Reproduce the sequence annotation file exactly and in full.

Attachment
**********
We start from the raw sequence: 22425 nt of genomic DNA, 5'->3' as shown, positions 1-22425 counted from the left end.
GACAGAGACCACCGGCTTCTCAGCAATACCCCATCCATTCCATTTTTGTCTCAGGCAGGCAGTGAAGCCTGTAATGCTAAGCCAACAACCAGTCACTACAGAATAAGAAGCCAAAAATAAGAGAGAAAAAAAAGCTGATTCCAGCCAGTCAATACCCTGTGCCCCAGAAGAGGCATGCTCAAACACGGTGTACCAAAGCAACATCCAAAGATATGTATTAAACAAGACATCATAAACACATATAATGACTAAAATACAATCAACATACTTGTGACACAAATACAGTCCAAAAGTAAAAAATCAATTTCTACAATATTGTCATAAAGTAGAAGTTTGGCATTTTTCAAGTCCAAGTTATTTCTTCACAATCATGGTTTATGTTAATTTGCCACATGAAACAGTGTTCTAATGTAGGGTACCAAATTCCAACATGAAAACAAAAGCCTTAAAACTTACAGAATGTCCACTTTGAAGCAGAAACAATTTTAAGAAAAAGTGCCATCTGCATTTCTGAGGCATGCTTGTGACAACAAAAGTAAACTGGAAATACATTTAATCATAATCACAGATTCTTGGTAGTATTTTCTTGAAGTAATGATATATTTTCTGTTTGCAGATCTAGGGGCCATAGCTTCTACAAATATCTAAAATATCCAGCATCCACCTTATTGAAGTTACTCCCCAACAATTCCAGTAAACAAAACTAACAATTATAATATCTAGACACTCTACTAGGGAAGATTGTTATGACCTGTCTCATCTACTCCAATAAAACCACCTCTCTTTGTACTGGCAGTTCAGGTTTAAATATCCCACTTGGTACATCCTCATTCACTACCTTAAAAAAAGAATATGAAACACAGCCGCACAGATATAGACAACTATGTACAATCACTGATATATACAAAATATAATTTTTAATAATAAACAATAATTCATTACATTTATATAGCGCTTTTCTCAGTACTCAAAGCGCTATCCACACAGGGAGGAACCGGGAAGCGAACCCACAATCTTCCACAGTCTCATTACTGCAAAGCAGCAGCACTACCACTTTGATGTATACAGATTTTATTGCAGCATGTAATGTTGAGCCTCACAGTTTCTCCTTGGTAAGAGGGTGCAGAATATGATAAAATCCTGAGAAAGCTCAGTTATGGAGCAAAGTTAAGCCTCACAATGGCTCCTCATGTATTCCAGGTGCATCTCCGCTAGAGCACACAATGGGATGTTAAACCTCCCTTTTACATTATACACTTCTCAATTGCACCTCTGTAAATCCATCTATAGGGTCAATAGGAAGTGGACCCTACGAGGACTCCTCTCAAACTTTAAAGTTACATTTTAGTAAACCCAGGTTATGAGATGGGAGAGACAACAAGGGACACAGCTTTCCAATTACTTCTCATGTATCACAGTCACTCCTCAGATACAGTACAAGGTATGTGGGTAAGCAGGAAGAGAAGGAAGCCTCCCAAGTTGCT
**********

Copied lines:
We start from the raw sequence: 22425 nt of genomic DNA, 5'->3' as shown, positions 1-22425 counted from the left end.
GACAGAGACCACCGGCTTCTCAGCAATACCCCATCCATTCCATTTTTGTCTCAGGCAGGCAGTGAAGCCTGTAATGCTAAGCCAACAACCAGTCACTACAGAATAAGAAGCCAAAAATAAGAGAGAAAAAAAAGCTGATTCCAGCCAGTCAATACCCTGTGCCCCAGAAGAGGCATGCTCAAACACGGTGTACCAAAGCAACATCCAAAGATATGTATTAAACAAGACATCATAAACACATATAATGACTAAAATACAATCAACATACTTGTGACACAAATACAGTCCAAAAGTAAAAAATCAATTTCTACAATATTGTCATAAAGTAGAAGTTTGGCATTTTTCAAGTCCAAGTTATTTCTTCACAATCATGGTTTATGTTAATTTGCCACATGAAACAGTGTTCTAATGTAGGGTACCAAATTCCAACATGAAAACAAAAGCCTTAAAACTTACAGAATGTCCACTTTGAAGCAGAAACAATTTTAAGAAAAAGTGCCATCTGCATTTCTGAGGCATGCTTGTGACAACAAAAGTAAACTGGAAATACATTTAATCATAATCACAGATTCTTGGTAGTATTTTCTTGAAGTAATGATATATTTTCTGTTTGCAGATCTAGGGGCCATAGCTTCTACAAATATCTAAAATATCCAGCATCCACCTTATTGAAGTTACTCCCCAACAATTCCAGTAAACAAAACTAACAATTATAATATCTAGACACTCTACTAGGGAAGATTGTTATGACCTGTCTCATCTACTCCAATAAAACCACCTCTCTTTGTACTGGCAGTTCAGGTTTAAATATCCCACTTGGTACATCCTCATTCACTACCTTAAAAAAAGAATATGAAACACAGCCGCACAGATATAGACAACTATGTACAATCACTGATATATACAAAATATAATTTTTAATAATAAACAATAATTCATTACATTTATATAGCGCTTTTCTCAGTACTCAAAGCGCTATCCACACAGGGAGGAACCGGGAAGCGAACCCACAATCTTCCACAGTCTCATTACTGCAAAGCAGCAGCACTACCACTTTGATGTATACAGATTTTATTGCAGCATGTAATGTTGAGCCTCACAGTTTCTCCTTGGTAAGAGGGTGCAGAATATGATAAAATCCTGAGAAAGCTCAGTTATGGAGCAAAGTTAAGCCTCACAATGGCTCCTCATGTATTCCAGGTGCATCTCCGCTAGAGCACACAATGGGATGTTAAACCTCCCTTTTACATTATACACTTCTCAATTGCACCTCTGTAAATCCATCTATAGGGTCAATAGGAAGTGGACCCTACGAGGACTCCTCTCAAACTTTAAAGTTACATTTTAGTAAACCCAGGTTATGAGATGGGAGAGACAACAAGGGACACAGCTTTCCAATTACTTCTCATGTATCACAGTCACTCCTCAGATACAGTACAAGGTATGTGGGTAAGCAGGAAGAGAAGGAAGCCTCCCAAGTTGCT